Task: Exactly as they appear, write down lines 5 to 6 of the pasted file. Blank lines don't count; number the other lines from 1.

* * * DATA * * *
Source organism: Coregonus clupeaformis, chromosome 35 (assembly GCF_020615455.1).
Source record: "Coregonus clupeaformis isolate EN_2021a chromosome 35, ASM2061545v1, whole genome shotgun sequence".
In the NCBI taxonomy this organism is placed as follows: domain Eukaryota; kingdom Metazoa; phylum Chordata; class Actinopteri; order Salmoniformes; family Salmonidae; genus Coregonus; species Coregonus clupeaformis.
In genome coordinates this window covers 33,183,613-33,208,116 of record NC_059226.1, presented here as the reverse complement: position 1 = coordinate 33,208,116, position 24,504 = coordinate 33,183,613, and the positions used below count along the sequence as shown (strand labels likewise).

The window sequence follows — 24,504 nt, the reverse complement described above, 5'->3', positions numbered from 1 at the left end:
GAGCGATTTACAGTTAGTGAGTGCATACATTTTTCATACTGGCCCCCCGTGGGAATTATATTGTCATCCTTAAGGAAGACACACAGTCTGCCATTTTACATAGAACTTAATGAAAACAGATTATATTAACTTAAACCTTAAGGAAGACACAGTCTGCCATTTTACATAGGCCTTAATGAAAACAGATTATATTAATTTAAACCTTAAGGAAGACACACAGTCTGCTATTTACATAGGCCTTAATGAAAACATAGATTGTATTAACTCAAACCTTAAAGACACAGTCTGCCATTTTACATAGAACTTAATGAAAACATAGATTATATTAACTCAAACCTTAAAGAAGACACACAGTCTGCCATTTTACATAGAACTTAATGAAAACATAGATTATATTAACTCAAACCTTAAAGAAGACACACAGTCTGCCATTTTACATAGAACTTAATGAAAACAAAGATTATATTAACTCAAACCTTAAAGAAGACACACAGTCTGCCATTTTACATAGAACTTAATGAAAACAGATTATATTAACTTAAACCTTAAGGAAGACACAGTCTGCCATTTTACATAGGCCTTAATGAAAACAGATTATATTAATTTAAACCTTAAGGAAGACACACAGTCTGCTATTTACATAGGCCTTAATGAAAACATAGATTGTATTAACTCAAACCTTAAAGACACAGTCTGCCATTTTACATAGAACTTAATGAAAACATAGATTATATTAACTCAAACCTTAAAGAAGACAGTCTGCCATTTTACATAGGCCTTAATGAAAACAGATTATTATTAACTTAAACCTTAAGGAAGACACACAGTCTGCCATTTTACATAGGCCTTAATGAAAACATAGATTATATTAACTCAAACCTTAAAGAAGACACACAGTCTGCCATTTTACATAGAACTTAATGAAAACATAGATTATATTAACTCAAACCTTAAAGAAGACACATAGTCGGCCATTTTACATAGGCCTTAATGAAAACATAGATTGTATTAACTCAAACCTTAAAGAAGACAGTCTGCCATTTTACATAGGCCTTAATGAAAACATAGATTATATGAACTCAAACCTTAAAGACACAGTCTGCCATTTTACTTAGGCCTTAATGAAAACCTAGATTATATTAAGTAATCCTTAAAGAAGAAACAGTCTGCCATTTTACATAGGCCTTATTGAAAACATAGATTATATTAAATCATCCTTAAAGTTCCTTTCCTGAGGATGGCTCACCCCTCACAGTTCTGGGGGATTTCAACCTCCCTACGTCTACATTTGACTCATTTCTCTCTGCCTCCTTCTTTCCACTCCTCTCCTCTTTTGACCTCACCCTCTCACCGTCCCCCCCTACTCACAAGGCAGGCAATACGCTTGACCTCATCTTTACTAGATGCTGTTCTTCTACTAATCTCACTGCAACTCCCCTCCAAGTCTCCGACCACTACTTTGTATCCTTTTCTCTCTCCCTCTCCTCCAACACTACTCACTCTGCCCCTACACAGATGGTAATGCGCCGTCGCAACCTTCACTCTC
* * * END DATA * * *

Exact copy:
The window sequence follows — 24,504 nt, the reverse complement described above, 5'->3', positions numbered from 1 at the left end:
GAGCGATTTACAGTTAGTGAGTGCATACATTTTTCATACTGGCCCCCCGTGGGAATTATATTGTCATCCTTAAGGAAGACACACAGTCTGCCATTTTACATAGAACTTAATGAAAACAGATTATATTAACTTAAACCTTAAGGAAGACACAGTCTGCCATTTTACATAGGCCTTAATGAAAACAGATTATATTAATTTAAACCTTAAGGAAGACACACAGTCTGCTATTTACATAGGCCTTAATGAAAACATAGATTGTATTAACTCAAACCTTAAAGACACAGTCTGCCATTTTACATAGAACTTAATGAAAACATAGATTATATTAACTCAAACCTTAAAGAAGACACACAGTCTGCCATTTTACATAGAACTTAATGAAAACATAGATTATATTAACTCAAACCTTAAAGAAGACACACAGTCTGCCATTTTACATAGAACTTAATGAAAACAAAGATTATATTAACTCAAACCTTAAAGAAGACACACAGTCTGCCATTTTACATAGAACTTAATGAAAACAGATTATATTAACTTAAACCTTAAGGAAGACACAGTCTGCCATTTTACATAGGCCTTAATGAAAACAGATTATATTAATTTAAACCTTAAGGAAGACACACAGTCTGCTATTTACATAGGCCTTAATGAAAACATAGATTGTATTAACTCAAACCTTAAAGACACAGTCTGCCATTTTACATAGAACTTAATGAAAACATAGATTATATTAACTCAAACCTTAAAGAAGACAGTCTGCCATTTTACATAGGCCTTAATGAAAACAGATTATTATTAACTTAAACCTTAAGGAAGACACACAGTCTGCCATTTTACATAGGCCTTAATGAAAACATAGATTATATTAACTCAAACCTTAAAGAAGACACACAGTCTGCCATTTTACATAGAACTTAATGAAAACATAGATTATATTAACTCAAACCTTAAAGAAGACACATAGTCGGCCATTTTACATAGGCCTTAATGAAAACATAGATTGTATTAACTCAAACCTTAAAGAAGACAGTCTGCCATTTTACATAGGCCTTAATGAAAACATAGATTATATGAACTCAAACCTTAAAGACACAGTCTGCCATTTTACTTAGGCCTTAATGAAAACCTAGATTATATTAAGTAATCCTTAAAGAAGAAACAGTCTGCCATTTTACATAGGCCTTATTGAAAACATAGATTATATTAAATCATCCTTAAAGTTCCTTTCCTGAGGATGGCTCACCCCTCACAGTTCTGGGGGATTTCAACCTCCCTACGTCTACATTTGACTCATTTCTCTCTGCCTCCTTCTTTCCACTCCTCTCCTCTTTTGACCTCACCCTCTCACCGTCCCCCCCTACTCACAAGGCAGGCAATACGCTTGACCTCATCTTTACTAGATGCTGTTCTTCTACTAATCTCACTGCAACTCCCCTCCAAGTCTCCGACCACTACTTTGTATCCTTTTCTCTCTCCCTCTCCTCCAACACTACTCACTCTGCCCCTACACAGATGGTAATGCGCCGTCGCAACCTTCACTCTC